Jury selection provides the best opportunity to educate the jury and the Court about the principles of the honestly-mistaken witness. It is a chance to explore the jury’s preconceived notions on perception and memory, and then to weed out jurors unwilling to accept new ideas of how perception and memory work.
Questions here focus on whether – for example – the prospective juror believes that a witness can be honestly mistaken about an identification; understanding why a witness can have confidence in their ID while still being mistaken; can understand the mechanisms of the memory in that it “decays” over time; and how after-acquired knowledge and suggestion can influence a witness’s testimony.
Cross examination is the single most powerful weapon in the criminal defense lawyer’s arsenal. However, when the witness has an honestly-mistaken belief – is not intentionally lying – cross examination is much less valuable. Cross-examination must be used carefully to educate the courtroom in the area of unintentional misidentification. A confident witness may be wrong but impeaching that witness during cross exam is nearly impossible.
Professor Elizabeth Loftus, a national expert in this area, puts it well:
While the “helpful: witness is dangerous, other eyewitnesses are misled by suggestion, circumstance, and a poor police investigation that results in honest, but mistaken identification. The honestly mistaken witness under these conditions can still a likeable and sincere witness, and – at the same time, misled by law enforcement.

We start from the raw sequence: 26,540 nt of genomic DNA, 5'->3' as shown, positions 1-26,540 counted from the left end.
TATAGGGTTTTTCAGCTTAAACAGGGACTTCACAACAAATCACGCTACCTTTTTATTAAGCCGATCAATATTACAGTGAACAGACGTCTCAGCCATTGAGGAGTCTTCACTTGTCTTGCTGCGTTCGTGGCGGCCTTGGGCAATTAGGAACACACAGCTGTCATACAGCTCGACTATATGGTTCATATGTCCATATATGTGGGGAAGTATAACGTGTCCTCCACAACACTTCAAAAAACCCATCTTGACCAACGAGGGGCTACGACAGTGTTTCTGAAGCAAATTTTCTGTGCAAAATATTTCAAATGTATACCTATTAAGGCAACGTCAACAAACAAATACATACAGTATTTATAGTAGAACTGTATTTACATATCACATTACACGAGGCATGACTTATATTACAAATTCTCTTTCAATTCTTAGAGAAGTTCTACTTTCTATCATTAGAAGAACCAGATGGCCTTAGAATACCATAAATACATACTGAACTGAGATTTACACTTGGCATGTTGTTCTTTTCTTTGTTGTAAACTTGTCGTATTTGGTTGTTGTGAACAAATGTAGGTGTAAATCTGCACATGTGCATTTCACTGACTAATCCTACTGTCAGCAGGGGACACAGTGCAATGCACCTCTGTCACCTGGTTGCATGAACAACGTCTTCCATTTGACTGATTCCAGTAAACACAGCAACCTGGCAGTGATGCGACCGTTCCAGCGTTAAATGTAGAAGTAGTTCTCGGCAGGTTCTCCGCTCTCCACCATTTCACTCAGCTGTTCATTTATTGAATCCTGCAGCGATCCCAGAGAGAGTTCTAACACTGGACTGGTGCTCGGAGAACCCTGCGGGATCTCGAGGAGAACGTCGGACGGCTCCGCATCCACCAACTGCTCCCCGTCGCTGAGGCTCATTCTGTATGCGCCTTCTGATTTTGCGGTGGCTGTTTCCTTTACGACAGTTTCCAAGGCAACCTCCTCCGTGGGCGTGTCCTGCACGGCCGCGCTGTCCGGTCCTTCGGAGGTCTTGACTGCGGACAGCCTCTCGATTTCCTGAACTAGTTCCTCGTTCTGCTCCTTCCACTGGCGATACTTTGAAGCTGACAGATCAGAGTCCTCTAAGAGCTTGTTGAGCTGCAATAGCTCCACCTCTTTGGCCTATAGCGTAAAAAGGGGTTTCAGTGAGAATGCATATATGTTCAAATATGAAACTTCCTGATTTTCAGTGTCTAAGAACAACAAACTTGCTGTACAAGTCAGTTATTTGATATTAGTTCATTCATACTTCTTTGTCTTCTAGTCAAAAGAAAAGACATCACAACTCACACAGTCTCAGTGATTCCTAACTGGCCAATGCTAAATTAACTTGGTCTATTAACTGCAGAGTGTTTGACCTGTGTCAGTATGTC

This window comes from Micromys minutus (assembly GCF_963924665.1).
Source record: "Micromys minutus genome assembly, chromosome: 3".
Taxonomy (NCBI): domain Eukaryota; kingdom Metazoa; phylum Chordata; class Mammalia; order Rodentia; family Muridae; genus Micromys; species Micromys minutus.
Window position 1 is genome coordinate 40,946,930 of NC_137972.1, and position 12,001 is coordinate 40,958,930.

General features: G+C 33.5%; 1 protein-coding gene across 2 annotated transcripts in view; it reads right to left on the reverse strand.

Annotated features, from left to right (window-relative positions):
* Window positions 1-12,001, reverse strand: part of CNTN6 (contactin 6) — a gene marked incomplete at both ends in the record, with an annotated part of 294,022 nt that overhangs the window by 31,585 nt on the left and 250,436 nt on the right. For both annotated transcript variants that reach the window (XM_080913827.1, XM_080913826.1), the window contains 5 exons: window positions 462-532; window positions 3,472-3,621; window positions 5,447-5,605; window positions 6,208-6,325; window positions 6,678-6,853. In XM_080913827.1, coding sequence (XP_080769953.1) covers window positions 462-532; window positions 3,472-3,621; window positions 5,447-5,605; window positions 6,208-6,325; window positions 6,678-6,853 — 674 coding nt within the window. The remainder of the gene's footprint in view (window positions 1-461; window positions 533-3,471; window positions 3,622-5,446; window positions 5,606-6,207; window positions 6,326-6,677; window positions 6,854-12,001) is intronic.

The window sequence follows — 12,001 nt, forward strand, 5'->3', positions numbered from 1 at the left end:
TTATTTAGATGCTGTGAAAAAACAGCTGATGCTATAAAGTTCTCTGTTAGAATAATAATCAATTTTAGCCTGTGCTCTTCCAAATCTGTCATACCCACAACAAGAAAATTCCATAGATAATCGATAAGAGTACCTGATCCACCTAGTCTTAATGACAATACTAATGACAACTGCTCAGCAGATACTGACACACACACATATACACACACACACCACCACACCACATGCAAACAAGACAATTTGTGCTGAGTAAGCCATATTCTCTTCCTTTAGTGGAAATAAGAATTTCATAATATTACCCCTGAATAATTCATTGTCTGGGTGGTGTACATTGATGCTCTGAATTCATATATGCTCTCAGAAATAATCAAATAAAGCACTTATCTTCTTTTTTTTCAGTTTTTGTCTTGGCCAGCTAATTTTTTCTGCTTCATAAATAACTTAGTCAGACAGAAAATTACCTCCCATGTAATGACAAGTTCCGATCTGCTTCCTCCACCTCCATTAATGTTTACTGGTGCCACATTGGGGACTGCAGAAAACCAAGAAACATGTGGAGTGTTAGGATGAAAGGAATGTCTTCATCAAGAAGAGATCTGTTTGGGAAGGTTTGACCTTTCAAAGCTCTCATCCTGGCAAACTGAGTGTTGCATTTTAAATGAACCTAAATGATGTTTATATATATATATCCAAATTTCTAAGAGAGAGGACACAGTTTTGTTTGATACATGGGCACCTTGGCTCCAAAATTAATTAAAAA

“Cross” is an also an effective tool to aggressively attack the lack of training, training materials, and missing police department procedures to protect against misidentification.
While it is difficult to persuade a judge to admit a memory expert at trial – it is worth the attempt. A memory expert – such as Professor Elizabeth Loftus – can educate the jury about the general scientific principles underlying memory and identification. Judge’s disallow expert testimony on identification and memory issues because they believe is within the “common knowledge” of the jury. If the experienced Colorado criminal defense lawyer can educate the trial judge with articles and affidavits written by the proposed expert, a judge in a given case, the judge may be persuaded, as a matter of the judge’s discretion, to permit the testimony at trial.
The classic approach of the prosecutor – DA is to link the stated confidence of the eyewitness and the actual accuracy of the identification. The “indelible memory argument,” stands for the proposition that human memory works just like a video tape. The experienced criminal defense lawyer must use the speech making opportunity of the opening and closing argument to battle this well accepted – but erroneous – common assumption. This is done by introducing the science behind memory mechanics.
In a recent NPR Interview, Professor Loftus said this:
…”right now in many cases, jurors are deciding cases based on their gut feelings, based on their intuitions, based on their lay beliefs about the workings of memory. And in many instances, we have to hit on this, people are basing those decisions on beliefs that are contradicted or unsupported by the scientific evidence.”